Agricultural Bank of China Ltd. is negotiating a 36 percent cut in underwriter fees for its $10.5 billion initial stock sale in Hong Kong to reflect talks with corporate investors that the lender handled itself, said three people with knowledge of the matter.
The seven arrangers, led by Goldman Sachs Group Inc., Morgan Stanley and China International Capital Corp., may share about $70 million of the roughly $205 million of gross fees upfront, the people said, declining to be identified as they aren’t authorized to discuss commissions publicly.
Agricultural Bank asked for a $75 million fee cut, arguing that it mainly handled talks with corporate investors such as Standard Chartered Plc itself, the people said. Such buyers accounted for more than half the Hong Kong sale. The reduction may reflect intensifying competition among underwriters in China, which accounts for a growing share of global stock sales, said Sanford C Bernstein & Co. analyst Michael Werner.
“This is a place where you don’t want to make enemies,” Hong Kong-based Werner said. “The business here seems a bit more cut-throat. Some Chinese names are going to have more bargaining power.”
The Beijing-based bank also withheld about $48 million of fees to be distributed among advisers based on performance, said the people. At least $12 million of the fee pool will go to lawyers, financial advisers and so-called junior syndicate banks who worked on the deal, according to the people.
Shares of Agricultural Bank began trading in Hong Kong today, rising 2.2 percent to HK$3.27 at the 4 p.m. close. The stock debuted in Shanghai yesterday.
Chinese companies have raised $54.8 billion in IPOs this year, accounting for more than two-fifths of the global total, according to data compiled by Bloomberg.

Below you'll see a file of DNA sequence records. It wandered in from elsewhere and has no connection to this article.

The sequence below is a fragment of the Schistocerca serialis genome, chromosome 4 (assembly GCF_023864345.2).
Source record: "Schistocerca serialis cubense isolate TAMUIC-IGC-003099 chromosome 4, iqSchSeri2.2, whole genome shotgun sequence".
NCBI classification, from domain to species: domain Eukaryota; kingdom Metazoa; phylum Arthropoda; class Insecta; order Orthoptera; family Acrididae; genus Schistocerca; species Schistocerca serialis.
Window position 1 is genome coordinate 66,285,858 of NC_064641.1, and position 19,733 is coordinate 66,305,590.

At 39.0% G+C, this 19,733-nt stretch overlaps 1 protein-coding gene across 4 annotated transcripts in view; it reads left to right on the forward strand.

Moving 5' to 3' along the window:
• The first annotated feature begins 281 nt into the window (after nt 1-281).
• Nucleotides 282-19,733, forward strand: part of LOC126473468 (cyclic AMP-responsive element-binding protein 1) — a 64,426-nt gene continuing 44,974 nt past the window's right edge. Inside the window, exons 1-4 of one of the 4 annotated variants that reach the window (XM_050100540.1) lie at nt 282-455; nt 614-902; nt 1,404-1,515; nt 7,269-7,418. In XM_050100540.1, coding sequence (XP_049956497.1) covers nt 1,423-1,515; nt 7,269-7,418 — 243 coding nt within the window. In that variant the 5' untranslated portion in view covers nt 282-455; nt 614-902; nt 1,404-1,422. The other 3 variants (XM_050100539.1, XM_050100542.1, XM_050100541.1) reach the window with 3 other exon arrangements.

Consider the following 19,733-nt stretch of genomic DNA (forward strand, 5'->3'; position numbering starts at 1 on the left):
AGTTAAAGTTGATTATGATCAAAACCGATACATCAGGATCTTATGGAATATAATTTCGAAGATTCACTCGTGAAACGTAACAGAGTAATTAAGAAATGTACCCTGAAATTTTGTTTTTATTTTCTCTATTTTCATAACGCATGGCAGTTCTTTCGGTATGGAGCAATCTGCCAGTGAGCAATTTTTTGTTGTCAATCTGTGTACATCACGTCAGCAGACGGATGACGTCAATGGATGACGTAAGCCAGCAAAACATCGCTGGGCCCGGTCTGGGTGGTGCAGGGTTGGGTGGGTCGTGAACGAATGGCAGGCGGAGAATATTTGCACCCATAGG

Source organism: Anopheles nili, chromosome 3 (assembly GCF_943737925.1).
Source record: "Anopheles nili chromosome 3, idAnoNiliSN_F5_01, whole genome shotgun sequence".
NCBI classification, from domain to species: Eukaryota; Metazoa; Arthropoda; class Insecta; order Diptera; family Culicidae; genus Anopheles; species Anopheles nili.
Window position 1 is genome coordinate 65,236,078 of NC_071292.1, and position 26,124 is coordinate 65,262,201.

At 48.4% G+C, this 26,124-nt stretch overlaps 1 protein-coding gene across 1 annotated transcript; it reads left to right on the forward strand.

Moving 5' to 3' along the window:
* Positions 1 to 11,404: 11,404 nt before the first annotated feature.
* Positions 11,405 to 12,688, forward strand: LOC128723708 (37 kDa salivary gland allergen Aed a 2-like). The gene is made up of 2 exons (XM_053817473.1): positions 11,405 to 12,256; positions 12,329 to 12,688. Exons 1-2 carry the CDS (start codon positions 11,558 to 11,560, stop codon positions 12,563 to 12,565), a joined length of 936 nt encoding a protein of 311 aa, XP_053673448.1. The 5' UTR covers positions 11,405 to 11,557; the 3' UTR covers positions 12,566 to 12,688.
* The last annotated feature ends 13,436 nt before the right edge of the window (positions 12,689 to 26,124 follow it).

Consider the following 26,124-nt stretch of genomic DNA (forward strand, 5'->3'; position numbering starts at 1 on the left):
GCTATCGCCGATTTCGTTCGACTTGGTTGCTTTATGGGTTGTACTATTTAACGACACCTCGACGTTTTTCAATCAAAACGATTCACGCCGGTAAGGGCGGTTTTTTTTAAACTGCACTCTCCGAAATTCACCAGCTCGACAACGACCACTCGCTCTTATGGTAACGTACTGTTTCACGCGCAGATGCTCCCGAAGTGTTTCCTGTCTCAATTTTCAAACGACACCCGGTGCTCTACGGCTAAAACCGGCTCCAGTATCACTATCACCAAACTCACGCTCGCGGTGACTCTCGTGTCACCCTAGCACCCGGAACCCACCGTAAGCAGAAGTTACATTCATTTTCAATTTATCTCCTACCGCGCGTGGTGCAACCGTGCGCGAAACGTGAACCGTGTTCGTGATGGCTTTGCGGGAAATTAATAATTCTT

Investment banks managing the IPO stand to earn more should Agricultural Bank exercise an option to expand the sale by up to 15 percent to cover excess demand. That would enable the lender to raise up to $22.1 billion, making it the largest IPO ever.
CICC, Goldman Sachs, and Morgan Stanley were joint global coordinators for the Hong Kong part of the $19.2 billion IPO and will get the largest share of base fees, the people said. Deutsche Bank AG, JPMorgan Chase & Co., Macquarie Group Ltd. and Agricultural Bank’s investment-banking unit also helped underwrite the offering.
Ding Yuan, a Beijing-based press official at Agricultural Bank, declined to comment, as did spokespeople for the underwriters.
Agricultural Bank is paying 1.96 percent of gross proceeds in Hong Kong in fees, while the rate for the Shanghai portion of the sale is 1.16 percent, or 688.44 million yuan ($101.6 million), according to IPO documents. CICC, China Galaxy Securities Co., Citic Securities Co. and Guotai Junan Securities Co. managed the Shanghai offering.
The fees are lower than in rival Industrial & Commercial Bank of China’s $21.9 billion IPO in October 2006, which yielded a commission of 2.5 percent for the Hong Kong part.
Pan Gongsheng, who oversaw ICBC’s IPO before moving to Agricultural Bank in 2008 to help take the lender public, argued that fees for Agricultural Bank’s sale should be lower because investment banks spent less time preparing it, the people said.
The underwriters worked on Agricultural Bank’s IPO for about three months, the people said. ICBC’s advisers spent about eight months on the offering, according to a person who worked on that transaction.